Take That, Berle and Means

23 August 2006 at 8:55 am Leave a comment

| Peter Klein |

When the Board and senior management of media company VNU agreed to a buyout by a private-equity group headed by Kohlberg Kravis Roberts, shareholders did something usual: they rebelled.

The rebels — including some of the world’s largest mutual funds — proposed their own business plan and new executives, and tried to force the chairman to quit. “We took the initiative to defend long-term shareholders’ interests,” says the group’s leader, Eric Knight, head of New York-based Knight Vinke Asset Management.

After a months-long battle, shareholders eventually won a modest increase of nearly $250 million from the private-equity firms — or 2.5% more than the original deal. But that improvement was less significant than the fact that shareholders had rebelled, proposing a do-it-yourself restructuring plan that competed with a big private-equity offer accepted by management and the board.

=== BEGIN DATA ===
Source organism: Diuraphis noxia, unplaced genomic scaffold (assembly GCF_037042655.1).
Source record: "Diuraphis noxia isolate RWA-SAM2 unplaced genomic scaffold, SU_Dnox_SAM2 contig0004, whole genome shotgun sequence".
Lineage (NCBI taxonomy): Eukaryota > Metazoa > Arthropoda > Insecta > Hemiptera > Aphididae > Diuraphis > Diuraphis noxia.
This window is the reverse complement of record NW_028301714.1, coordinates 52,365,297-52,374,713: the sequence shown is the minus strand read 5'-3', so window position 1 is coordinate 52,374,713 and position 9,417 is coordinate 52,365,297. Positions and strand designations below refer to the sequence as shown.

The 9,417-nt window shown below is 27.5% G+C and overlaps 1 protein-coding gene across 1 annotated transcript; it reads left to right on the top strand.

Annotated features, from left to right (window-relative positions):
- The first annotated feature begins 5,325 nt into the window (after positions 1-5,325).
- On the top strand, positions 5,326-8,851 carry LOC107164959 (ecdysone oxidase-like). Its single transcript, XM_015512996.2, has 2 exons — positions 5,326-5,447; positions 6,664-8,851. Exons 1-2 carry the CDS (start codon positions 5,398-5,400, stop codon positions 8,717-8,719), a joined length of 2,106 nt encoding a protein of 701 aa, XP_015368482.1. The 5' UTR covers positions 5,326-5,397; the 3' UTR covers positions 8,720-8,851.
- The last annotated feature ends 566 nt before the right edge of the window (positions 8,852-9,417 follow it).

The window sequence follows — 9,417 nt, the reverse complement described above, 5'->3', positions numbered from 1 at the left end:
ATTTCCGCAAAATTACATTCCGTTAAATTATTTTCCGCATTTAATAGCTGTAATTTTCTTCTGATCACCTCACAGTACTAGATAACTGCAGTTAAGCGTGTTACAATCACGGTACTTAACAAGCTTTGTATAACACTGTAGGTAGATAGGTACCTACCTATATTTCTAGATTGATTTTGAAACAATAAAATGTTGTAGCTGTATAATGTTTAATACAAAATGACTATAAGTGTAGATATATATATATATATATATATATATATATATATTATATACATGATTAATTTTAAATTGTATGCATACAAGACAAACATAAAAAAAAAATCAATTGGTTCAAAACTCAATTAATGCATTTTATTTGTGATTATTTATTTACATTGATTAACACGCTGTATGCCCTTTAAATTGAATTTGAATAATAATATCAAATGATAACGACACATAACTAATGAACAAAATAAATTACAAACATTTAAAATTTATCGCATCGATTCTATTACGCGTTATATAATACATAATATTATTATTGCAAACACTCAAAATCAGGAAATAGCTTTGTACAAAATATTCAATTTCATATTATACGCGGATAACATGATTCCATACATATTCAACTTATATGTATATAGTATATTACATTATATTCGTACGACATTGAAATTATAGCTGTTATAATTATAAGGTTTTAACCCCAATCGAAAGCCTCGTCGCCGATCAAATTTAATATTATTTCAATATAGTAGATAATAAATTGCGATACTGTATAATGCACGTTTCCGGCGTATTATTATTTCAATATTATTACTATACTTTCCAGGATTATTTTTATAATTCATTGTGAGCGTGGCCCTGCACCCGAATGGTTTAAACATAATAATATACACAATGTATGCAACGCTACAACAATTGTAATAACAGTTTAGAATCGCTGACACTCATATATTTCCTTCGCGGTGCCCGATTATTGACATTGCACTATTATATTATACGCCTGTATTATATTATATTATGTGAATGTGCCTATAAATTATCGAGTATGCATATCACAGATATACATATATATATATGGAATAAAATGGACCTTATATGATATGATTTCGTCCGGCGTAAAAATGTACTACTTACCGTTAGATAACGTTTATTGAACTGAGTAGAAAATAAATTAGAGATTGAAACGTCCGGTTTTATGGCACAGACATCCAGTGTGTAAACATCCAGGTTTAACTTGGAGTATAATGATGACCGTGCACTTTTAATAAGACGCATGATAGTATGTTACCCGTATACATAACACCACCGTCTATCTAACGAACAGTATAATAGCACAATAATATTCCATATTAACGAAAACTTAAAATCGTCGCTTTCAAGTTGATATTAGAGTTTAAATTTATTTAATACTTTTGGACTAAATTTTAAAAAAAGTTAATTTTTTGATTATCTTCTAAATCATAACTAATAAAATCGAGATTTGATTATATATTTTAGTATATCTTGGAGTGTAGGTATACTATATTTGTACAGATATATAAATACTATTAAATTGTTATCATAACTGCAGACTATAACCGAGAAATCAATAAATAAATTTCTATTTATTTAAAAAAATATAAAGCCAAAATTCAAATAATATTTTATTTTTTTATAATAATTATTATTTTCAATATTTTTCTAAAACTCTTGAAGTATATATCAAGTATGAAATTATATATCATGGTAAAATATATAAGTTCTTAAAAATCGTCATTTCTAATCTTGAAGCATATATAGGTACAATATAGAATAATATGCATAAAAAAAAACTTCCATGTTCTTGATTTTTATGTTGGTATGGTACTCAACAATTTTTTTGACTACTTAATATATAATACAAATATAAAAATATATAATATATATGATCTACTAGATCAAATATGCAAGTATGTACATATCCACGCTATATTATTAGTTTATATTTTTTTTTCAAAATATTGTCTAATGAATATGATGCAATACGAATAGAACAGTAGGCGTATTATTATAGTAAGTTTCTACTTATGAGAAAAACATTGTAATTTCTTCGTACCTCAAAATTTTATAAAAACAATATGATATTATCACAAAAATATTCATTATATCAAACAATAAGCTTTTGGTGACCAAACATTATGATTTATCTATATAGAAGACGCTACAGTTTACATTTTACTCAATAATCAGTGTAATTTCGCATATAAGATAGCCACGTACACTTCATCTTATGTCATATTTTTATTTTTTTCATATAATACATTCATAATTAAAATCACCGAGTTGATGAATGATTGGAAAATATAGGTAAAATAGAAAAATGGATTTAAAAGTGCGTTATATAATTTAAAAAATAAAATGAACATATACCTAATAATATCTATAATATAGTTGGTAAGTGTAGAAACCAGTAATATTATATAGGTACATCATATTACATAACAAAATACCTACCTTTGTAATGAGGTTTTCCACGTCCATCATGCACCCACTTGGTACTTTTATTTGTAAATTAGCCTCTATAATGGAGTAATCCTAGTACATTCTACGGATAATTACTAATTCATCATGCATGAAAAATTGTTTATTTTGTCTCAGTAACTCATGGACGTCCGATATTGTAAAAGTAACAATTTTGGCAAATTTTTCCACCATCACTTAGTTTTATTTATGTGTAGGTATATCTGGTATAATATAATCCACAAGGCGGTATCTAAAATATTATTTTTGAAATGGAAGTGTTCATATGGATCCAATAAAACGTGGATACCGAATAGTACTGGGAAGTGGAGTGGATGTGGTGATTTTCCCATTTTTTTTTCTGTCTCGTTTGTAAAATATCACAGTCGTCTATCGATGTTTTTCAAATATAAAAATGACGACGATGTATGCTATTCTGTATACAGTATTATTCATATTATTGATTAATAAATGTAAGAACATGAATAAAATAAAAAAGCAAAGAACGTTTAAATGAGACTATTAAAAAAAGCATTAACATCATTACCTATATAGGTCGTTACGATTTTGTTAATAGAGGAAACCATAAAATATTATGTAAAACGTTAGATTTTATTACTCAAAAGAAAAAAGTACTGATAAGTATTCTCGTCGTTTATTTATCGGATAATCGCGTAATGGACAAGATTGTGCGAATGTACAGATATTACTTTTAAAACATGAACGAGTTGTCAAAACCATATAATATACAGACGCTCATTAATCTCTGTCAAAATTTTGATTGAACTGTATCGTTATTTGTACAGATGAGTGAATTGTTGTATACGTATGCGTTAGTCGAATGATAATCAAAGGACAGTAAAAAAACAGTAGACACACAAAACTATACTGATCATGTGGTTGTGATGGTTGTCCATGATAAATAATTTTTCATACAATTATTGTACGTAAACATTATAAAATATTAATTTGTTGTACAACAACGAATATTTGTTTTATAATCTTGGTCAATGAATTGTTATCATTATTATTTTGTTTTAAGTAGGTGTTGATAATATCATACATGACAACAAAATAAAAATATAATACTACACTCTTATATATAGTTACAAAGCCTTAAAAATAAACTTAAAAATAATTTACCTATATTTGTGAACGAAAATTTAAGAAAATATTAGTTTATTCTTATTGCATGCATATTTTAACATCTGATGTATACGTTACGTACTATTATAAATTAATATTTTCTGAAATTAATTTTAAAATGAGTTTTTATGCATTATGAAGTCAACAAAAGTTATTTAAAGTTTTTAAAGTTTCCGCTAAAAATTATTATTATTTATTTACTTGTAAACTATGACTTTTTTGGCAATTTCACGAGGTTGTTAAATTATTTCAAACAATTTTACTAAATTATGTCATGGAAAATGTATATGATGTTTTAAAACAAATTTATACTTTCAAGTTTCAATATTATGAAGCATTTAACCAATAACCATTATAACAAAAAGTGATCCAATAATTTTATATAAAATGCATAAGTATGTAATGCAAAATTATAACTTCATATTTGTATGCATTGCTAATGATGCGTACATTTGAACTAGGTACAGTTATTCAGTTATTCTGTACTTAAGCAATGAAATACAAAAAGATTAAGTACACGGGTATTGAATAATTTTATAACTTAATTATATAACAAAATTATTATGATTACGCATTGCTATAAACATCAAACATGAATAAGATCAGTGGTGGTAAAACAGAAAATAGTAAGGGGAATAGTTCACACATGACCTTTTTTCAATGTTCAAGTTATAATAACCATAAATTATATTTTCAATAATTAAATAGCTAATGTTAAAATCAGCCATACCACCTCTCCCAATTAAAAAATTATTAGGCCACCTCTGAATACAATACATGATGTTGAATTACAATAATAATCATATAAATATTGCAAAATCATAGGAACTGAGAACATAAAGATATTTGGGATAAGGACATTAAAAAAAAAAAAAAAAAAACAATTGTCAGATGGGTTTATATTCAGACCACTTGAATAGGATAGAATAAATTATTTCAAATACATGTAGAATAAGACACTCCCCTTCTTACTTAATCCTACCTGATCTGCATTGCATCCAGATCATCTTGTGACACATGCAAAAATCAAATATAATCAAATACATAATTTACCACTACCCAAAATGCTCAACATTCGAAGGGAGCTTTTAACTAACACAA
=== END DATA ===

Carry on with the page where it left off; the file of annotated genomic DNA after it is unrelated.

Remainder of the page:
So reports the W$J in its last Friday’s issue. The story is pitched as indicating a more-general backlash against LBOs. Warren Buffett is quoted as warning his shareholders against “deal flippers.” However, there is plenty of evidence that LBOs, on average, generate long-term gains, not only for shareholders but also for the economy as a whole. (Look for a major contribution to this literature from my PhD student John Chapman.) And isn’t it ironic to find stockholders taking an active stand against private-equity investors, given Michael Jensen’s warning of the “Eclipse of the Public Corporation”? Maybe the public corporation has life in it still.

Entry filed under: - Klein -, Management Theory, Strategic Management, Theory of the Firm.

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